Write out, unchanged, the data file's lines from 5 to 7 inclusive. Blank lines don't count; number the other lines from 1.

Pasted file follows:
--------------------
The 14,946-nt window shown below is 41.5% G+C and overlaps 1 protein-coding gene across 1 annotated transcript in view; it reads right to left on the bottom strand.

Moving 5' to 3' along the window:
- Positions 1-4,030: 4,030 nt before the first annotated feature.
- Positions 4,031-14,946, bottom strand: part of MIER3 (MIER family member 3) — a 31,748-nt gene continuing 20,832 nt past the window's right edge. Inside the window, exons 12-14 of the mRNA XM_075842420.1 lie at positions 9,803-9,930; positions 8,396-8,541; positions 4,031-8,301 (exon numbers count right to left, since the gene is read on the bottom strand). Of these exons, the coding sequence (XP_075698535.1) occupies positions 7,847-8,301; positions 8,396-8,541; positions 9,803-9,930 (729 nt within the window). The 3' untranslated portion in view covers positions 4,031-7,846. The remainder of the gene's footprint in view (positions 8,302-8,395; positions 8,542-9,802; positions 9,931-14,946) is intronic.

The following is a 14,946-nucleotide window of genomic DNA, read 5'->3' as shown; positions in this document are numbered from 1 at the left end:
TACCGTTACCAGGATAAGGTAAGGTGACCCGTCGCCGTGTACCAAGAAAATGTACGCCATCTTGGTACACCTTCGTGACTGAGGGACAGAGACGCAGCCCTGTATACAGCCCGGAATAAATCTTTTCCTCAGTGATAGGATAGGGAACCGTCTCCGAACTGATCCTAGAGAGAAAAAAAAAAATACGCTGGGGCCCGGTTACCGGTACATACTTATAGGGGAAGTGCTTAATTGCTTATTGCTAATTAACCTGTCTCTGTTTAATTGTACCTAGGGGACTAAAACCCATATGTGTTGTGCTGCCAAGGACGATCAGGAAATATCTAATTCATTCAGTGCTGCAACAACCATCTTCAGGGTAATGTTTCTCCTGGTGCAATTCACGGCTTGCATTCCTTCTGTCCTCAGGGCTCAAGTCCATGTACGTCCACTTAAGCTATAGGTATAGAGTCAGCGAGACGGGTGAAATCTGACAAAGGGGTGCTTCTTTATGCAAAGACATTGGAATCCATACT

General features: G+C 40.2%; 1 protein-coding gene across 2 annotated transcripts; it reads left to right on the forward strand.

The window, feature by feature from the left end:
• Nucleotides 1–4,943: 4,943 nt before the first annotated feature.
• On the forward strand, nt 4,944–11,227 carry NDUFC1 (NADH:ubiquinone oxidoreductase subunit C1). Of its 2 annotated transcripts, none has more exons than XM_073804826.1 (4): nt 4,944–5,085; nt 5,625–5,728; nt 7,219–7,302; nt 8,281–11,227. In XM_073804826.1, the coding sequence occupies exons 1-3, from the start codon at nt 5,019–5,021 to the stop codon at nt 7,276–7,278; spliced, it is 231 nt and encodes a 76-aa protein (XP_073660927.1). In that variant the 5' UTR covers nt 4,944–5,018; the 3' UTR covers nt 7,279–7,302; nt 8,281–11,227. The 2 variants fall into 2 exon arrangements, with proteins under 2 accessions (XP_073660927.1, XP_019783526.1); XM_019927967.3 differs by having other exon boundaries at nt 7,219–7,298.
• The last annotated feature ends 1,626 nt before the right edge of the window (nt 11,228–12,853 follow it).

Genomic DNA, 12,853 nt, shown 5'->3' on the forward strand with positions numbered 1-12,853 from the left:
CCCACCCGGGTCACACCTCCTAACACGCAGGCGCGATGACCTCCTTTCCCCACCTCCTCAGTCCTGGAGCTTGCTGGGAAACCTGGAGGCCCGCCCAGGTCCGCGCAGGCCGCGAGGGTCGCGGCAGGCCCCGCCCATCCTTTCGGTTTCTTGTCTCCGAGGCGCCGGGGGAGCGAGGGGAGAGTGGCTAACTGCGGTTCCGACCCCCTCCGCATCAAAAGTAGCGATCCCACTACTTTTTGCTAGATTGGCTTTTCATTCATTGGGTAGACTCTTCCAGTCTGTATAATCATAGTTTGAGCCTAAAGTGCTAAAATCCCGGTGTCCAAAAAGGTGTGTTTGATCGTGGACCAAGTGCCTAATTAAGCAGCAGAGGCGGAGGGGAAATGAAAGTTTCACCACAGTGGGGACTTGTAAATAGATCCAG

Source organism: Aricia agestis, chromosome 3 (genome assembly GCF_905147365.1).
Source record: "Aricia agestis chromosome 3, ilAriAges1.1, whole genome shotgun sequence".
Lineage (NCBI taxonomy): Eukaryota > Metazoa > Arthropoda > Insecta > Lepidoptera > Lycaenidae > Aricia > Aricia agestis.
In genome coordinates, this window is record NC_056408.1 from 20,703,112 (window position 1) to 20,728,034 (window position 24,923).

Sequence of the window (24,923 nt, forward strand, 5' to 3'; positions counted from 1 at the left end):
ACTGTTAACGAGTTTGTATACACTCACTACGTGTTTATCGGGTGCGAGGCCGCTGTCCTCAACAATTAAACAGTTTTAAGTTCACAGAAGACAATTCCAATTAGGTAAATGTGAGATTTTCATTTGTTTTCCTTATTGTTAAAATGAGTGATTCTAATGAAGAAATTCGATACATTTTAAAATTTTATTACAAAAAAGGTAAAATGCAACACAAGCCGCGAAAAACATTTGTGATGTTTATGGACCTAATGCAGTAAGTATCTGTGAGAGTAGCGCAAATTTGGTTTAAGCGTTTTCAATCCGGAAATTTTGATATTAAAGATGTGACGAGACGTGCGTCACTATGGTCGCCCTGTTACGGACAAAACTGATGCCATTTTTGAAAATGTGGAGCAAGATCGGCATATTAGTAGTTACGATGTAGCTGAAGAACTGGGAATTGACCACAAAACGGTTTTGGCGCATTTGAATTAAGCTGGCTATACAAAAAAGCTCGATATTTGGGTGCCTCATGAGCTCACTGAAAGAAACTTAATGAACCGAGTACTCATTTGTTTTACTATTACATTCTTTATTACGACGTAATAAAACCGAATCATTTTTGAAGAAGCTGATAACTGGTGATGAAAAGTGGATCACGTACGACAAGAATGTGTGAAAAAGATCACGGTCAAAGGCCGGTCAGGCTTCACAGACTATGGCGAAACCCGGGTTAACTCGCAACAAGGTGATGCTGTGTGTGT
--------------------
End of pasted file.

The following is a 14,946-nucleotide window of genomic DNA, read 5'->3' as shown; positions in this document are numbered from 1 at the left end:
TACCGTTACCAGGATAAGGTAAGGTGACCCGTCGCCGTGTACCAAGAAAATGTACGCCATCTTGGTACACCTTCGTGACTGAGGGACAGAGACGCAGCCCTGTATACAGCCCGGAATAAATCTTTTCCTCAGTGATAGGATAGGGAACCGTCTCCGAACTGATCCTAGAGAGAAAAAAAAAAATACGCTGGGGCCCGGTTACCGGTACATACTTATAGGGGAAGTGCTTAATTGCTTATTGCTAATTAACCTGTCTCTGTTTAATTGTACCTAGGGGACTAAAACCCATATGTGTTGTGCTGCCAAGGACGATCAGGAAATATCTAATTCATTCAGTGCTGCAACAACCATCTTCAGGGTAATGTTTCTCCTGGTGCAATTCACGGCTTGCATTCCTTCTGTCCTCAGGGCTCAAGTCCATGTACGTCCACTTAAGCTATAGGTATAGAGTCAGCGAGACGGGTGAAATCTGACAAAGGGGTGCTTCTTTATGCAAAGACATTGGAATCCATACT

General features: G+C 40.2%; 1 protein-coding gene across 2 annotated transcripts; it reads left to right on the forward strand.